"What can there be in your look, Brown?" said Hardy, when he could speak again, "to frighten Grey so? Did you see what a fright he was in at once, at the idea of turning you into the night schools? There must be some lurking Protestantism in your face somewhere, which I hadn't detected."

"I don't believe he was frightened at me a bit. He wouldn't have you either, remember," said Tom.

"Well, at any rate, that doesn't look as if it were all mere

Gothic-mouldings and man-millinery, does it?" said Hardy.

Tom sipped his tea, and considered.

"One can't help admiring him, do you know, for it," he said. "Do you think he is really thrown back, now, in his own reading by this teaching?"

"I'm sure of it. He is such a quiet fellow, that nothing else is likely to draw him off reading; I can see that he doesn't get on as he used, day by day. Unless he makes it up somehow, he won't get his first."

"He don't seem to like the teaching work much," said Tom.

"Not at all, so far as I can see."

"Then it is a very fine thing of him," said Tom.

"And you retract your man-millinery dictum, so far as he is concerned?"

"Yes, that I do, heartily; but not as to the set in general."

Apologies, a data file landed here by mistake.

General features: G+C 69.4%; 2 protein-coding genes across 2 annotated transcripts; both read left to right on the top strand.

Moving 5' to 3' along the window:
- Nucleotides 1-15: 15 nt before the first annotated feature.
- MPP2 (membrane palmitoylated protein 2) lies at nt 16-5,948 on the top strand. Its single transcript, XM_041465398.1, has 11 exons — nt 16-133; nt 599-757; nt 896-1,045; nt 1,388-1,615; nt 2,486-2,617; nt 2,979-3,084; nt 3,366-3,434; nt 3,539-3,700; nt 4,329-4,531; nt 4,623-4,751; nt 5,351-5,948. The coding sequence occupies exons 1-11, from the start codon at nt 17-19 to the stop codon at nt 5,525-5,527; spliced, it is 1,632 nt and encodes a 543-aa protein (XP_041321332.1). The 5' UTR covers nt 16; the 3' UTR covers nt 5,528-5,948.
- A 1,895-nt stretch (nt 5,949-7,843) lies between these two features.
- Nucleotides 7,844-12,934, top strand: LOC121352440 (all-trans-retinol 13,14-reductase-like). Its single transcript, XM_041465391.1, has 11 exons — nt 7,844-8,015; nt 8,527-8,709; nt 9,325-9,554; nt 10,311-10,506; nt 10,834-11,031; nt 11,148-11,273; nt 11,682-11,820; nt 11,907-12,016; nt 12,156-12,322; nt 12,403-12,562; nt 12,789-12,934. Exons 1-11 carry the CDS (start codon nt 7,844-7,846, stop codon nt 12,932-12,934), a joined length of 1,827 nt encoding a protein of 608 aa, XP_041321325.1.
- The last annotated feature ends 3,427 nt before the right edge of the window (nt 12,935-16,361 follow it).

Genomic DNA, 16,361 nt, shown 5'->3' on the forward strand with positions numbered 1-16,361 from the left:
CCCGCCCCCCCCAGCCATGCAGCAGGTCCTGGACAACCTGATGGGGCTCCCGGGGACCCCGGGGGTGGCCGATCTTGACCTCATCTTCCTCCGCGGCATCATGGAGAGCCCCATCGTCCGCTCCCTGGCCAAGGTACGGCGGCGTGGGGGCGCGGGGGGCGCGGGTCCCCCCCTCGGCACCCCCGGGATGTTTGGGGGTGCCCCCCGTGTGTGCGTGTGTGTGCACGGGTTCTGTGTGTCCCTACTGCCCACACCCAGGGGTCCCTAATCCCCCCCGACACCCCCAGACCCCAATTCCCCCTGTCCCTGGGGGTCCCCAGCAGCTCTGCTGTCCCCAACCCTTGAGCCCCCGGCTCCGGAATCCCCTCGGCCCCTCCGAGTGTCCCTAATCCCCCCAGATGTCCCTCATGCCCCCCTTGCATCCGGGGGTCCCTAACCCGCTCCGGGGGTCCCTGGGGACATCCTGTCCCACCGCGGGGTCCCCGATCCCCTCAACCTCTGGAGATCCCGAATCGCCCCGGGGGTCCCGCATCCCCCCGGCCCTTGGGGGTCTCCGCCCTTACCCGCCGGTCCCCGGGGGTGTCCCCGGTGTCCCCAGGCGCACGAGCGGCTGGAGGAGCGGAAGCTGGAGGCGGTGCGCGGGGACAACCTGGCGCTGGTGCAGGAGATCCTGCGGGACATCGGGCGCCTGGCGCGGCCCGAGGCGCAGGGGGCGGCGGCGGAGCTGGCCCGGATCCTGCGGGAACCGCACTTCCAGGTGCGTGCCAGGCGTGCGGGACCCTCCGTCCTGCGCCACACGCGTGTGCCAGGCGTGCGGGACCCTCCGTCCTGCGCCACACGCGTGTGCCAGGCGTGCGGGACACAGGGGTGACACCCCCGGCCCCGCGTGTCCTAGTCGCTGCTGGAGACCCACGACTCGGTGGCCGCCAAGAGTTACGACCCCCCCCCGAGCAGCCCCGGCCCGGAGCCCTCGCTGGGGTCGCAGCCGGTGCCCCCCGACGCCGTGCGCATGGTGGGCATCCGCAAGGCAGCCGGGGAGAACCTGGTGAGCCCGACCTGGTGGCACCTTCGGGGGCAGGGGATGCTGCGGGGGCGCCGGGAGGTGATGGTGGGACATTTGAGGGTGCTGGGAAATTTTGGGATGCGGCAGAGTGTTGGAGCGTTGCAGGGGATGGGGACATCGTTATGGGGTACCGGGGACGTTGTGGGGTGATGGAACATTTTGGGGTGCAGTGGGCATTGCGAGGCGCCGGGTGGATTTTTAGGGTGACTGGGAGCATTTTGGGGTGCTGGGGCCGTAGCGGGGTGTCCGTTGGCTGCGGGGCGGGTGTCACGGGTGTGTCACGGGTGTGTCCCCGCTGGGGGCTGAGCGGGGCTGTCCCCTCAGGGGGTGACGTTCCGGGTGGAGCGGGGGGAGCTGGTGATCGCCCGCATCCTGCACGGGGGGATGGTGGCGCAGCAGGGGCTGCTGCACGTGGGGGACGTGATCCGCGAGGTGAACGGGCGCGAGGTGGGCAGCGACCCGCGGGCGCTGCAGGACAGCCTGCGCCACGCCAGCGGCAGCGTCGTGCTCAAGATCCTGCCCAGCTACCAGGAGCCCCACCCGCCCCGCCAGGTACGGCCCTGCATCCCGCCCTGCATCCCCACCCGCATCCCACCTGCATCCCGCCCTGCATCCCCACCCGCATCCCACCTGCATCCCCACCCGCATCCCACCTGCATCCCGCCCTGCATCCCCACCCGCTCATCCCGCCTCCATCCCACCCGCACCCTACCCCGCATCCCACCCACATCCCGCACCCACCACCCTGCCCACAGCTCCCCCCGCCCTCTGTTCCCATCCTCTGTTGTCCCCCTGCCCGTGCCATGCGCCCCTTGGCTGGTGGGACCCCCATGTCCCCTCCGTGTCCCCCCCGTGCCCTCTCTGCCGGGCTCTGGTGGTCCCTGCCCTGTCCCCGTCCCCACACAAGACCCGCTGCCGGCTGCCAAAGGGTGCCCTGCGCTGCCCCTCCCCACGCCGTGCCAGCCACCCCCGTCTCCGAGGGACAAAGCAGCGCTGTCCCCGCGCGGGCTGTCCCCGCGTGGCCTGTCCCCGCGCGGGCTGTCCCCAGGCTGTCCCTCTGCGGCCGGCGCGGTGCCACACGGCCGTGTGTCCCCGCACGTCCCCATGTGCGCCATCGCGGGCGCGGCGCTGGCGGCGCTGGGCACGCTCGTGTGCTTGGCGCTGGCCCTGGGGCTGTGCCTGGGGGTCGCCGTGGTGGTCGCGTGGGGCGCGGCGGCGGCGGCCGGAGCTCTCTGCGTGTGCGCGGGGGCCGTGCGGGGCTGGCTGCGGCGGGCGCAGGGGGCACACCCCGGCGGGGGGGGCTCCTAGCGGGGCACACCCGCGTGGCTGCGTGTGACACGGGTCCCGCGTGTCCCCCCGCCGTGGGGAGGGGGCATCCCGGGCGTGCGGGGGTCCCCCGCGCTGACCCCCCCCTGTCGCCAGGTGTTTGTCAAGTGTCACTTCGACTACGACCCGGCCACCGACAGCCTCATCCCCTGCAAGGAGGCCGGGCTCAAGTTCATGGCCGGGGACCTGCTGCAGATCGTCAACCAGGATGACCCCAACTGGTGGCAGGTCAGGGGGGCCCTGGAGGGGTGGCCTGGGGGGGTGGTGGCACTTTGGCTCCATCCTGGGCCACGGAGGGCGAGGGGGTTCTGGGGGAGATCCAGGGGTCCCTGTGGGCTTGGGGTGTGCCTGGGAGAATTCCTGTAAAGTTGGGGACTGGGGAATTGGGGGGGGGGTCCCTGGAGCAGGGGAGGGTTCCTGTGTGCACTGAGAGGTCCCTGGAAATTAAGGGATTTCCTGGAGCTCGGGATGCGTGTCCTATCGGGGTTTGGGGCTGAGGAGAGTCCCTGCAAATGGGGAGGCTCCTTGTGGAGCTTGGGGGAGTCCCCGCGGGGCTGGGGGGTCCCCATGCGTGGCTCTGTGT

"Well, they don't suit me either; but, on the whole, they are wanted-at any rate, in this college. Even the worst of them is making some sort of protest for self-denial, and against self-indulgence, which is nowhere more needed than here."

"A nice sort of protest-muslin curtains, a piano, and old claret."

"Oh, you've no right to count Henden among them; he has only a little hankering after mediaevalism, and thinks the whole thing gentlemanly."

"I only know the whole clamjamfery of them were there, and didn't seem to protest much."

"Brown, you're a bigot. I should never have thought you would have been so furious against any set of fellows, I begin to smell Arnold."

"No you don't. He never spoke to me against anybody."

"Hallo! It was the Rugby atmosphere, then, I suppose. But I tell you they are the only men in the college who are making that protest, whatever their motives may be."

"What do you say to yourself, old fellow?"

"Nonsense! I never deny myself any pleasure that I can afford, if it isn't wrong in itself, and doesn't hinder anyone else. I can tell you I am as fond of fine things and good living as you."

"If a thing isn't wrong, and you can afford it, and it doesn't hurt anybody! Just so; well, then, mustn't it be right for you to have? You wouldn't have it put under your nose, I suppose, just for you to smell at, and let it alone?"